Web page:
If this is the case, three out of every four days should be a snatch day. If both lifts need work then just alternate days that you snatch and clean.
The rep scheme, however, is more rigid (hey, we gotta live with some rules right?). All days should look very similar in terms of repetitions. You’ll still need to vary the movements on each day though.
The specific loads aren’t something I program, but here’s my rules for any given rep scheme on any given day, and one that applies really well for the Olympic lifts:
- Work up to the highest load you can do for a given rep scheme with great technique.
- Any sets on that day that fall within 10% of your best set should be counted as a work set.Ê So if your best set with great technique was 200 pounds in the snatch, then any set above 180 pounds (within 10%) will count as a work set.
Here’s an idea of how you can vary the movements over the course of 4 weeks using a simple undulating periodization. This program would be perfect for someone with familiarity with both lifts and some decent overall strength numbers.
|Week 1||Week 2||Week 3||Week 4||Sets||Reps|
|Comple x||Clean and Jerk||Snatch||Clean and Jerk||Snatch||2-3|
|A||Power Clean||Power Snatch||Power Clean||Power Snatch||3||3|
|B||Clean and Jerk||Snatch||Clean and Jerk||Snatch||3||2|
from below knee
|D||RDL||Front Squat||Back Squat||RDL||3||5|
|Week 1||Week 2||Week 3||Week 4||Sets||Reps|
|Comple x||Snatch||Clean and Jerk||Snatch||Clean and Jerk||2-3|
|A||Power Snatch||Power Clean||Power Snatch||Power Clean||3||2|
|B||Snatch||Clean and Jerk||Snatch||Clean and Jerk||3||1|
|D||Front Squat||Back Squat||Front Squat||Jerk from rack||3||3|
|Week 1||Week 2||Week 3||Week 4||Sets||Reps|
|Comple x||Snatch||Clean and Jerk||Snatch||Clean and Jerk||2-3|
from below knee
from below knee
from above knee
from below knee
|B||Snatch||Clean and Jerk||Snatch||Clean and Jerk||3||3|
|D||Back Squat||Jerk from rack||Press behind neck,
|Week 1||Week 2||Week 3||Week 4||Sets||Reps|
|Comple x||Clean and Jerk||Snatch||Clean and Jerk||Snatch||2-3|
from high blocks
from high blocks
from high blocks
|B||Clean and Jerk||Snatch||Clean and Jerk||Snatch||3||2|
from below knee
|D||Press behind neck||RDL||Jerk from rack||Back Squat||3||3|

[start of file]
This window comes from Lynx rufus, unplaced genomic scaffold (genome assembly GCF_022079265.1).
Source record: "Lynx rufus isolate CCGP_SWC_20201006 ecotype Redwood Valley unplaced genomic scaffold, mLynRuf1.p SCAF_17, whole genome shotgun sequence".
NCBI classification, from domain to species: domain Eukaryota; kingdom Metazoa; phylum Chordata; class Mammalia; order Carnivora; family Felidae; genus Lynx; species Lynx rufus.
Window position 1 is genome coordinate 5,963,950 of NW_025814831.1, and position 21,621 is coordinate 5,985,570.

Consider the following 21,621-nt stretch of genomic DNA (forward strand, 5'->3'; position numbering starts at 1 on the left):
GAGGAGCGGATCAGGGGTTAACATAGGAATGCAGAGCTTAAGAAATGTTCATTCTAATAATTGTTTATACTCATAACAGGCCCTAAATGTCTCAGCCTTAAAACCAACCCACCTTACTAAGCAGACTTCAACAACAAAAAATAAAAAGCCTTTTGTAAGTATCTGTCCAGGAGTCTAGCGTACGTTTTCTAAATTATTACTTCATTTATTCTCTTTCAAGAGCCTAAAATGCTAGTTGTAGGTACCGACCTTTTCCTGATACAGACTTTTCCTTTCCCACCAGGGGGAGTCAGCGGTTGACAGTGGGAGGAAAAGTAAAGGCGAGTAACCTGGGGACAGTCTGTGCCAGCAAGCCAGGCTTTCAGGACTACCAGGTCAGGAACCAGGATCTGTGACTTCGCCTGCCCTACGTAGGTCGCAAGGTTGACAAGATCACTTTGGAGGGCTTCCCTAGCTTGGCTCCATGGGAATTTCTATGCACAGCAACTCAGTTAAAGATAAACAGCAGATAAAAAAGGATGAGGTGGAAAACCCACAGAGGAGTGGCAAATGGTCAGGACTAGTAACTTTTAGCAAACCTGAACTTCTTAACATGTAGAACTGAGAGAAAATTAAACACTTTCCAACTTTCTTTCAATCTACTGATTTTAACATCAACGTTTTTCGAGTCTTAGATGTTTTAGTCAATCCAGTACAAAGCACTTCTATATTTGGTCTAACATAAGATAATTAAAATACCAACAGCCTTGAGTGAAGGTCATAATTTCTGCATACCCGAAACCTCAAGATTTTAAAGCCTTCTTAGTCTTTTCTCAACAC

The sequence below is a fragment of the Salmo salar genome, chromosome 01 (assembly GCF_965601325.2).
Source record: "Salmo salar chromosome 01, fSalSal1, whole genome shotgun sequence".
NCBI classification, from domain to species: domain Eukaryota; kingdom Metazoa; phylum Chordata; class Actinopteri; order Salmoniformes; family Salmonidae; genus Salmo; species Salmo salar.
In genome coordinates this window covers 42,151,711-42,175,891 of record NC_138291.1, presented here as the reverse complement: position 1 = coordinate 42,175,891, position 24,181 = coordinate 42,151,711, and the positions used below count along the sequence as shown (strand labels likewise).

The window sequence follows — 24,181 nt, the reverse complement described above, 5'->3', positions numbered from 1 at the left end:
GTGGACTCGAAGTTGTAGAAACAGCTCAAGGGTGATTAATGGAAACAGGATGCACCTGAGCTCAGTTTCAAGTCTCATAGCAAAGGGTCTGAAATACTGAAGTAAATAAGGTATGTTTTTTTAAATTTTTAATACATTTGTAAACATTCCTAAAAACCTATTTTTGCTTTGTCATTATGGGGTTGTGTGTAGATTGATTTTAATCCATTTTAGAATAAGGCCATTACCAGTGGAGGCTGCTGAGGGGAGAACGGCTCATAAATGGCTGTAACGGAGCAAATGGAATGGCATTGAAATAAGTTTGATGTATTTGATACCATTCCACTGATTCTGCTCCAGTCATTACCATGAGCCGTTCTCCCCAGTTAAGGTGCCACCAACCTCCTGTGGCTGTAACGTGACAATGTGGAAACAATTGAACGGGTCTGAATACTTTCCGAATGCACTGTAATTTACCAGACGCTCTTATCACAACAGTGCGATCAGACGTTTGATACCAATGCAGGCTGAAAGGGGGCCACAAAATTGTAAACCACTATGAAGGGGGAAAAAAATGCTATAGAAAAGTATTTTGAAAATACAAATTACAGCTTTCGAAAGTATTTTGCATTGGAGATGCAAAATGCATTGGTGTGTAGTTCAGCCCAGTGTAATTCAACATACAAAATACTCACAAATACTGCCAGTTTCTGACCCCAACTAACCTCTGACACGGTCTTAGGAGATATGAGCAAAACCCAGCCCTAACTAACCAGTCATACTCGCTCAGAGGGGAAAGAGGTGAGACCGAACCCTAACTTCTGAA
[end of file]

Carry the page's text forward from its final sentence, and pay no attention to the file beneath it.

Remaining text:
In week 5 you should pick two days to work up to a heavy single in both the snatch and the clean and jerk. Use these numbers to base your workouts for another 4 weeks.
This program can be repeated immediately after you complete it the first time and you’ll continue to see gains, so long as you select the movements that will help you improve the most.
Improvement with the Olympic lifts isn’t simply about strength – if it were, then every man wearing Zubaz pants would’ve just returned from a triumphant performance at the Olympics in London.
These movements are also about being efficient in the movements – meaning you first need to learn them well, and then focus on improving how well you perform them through repetition.
Get a coach to critique your lifts, try this program, and dominate the platform.
Is there an exercise that can improve power, strength, dynamic flexibility, agility, balance, coordination, and overall athleticism, all while helping your deadlift and even adding thickness to your traps?
There sure is. Enter the snatch.
Power is “speed plus strength” and there’s nothing like Olympic style weight lifting to build this type of explosive athleticism. The development of the coordinated triple extension also has great transfer to athletic performance, so any lifter would be foolish not to include this in their program.
Unfortunately, some coaches and athletes shy away from the snatch out of fear of injury or due to a lack of knowledge or technique. It does take time and effort to learn these lifts, but the payoff is well worth it.
Some Lingo First
Snatch. Implies the bar is lifted off the floor and received in the bottom of an overhead squat.
Pocket Snatch. The bar is lifted off the floor with a snatch grip in front of the hips. The knees jut forward, but the torso remains behind the bar. The bar is then explosively pulled into the overhead position. The body can receive the bar in a full or quarter squat.
Power Snatch. The bar is lifted off the floor and received in a quarter squat overhead.
Hang Power Snatch. Implies the bar starts in front of the hips and is slid down below or just above the knees and is received in a quarter squat.
Olympic Lifting Shoes & The Hook Grip
O-shoes are the preferred footwear for the snatch as they provide a rigid platform to drive your feet into. The raised heel creates a slight anterior weight shift that allows for optimal balance during the snatch and clean lifts.
The hook grip takes a while to get used to, but it allows for more weight to be held in the long run. Initially it sucks, but you’ll just have to grow a pair and get used to it.
To hook grip, grab the bar with an overhand grip; wrap your thumb around the underside of the bar, and then hook your fingers around your thumb.
Pulling Stance, Squat Stance & Snatch Grip
When performing the pull, the feet should be roughly hip-width apart – let’s call this pulling stance. The landing position, which we’ll call squat stance, should have your feet slightly wider than the pulling stance to allow for optimal balance when receiving the bar in a quarter or full squat.
Practice quickly maneuvering from the pulling stance to landing stance with this drill: stand in the pulling stance, lift your feet off the ground a minimal amount and land in squat stance while dropping into a quarter squat. Don’t jump, just leave the ground and slide the feet out quickly.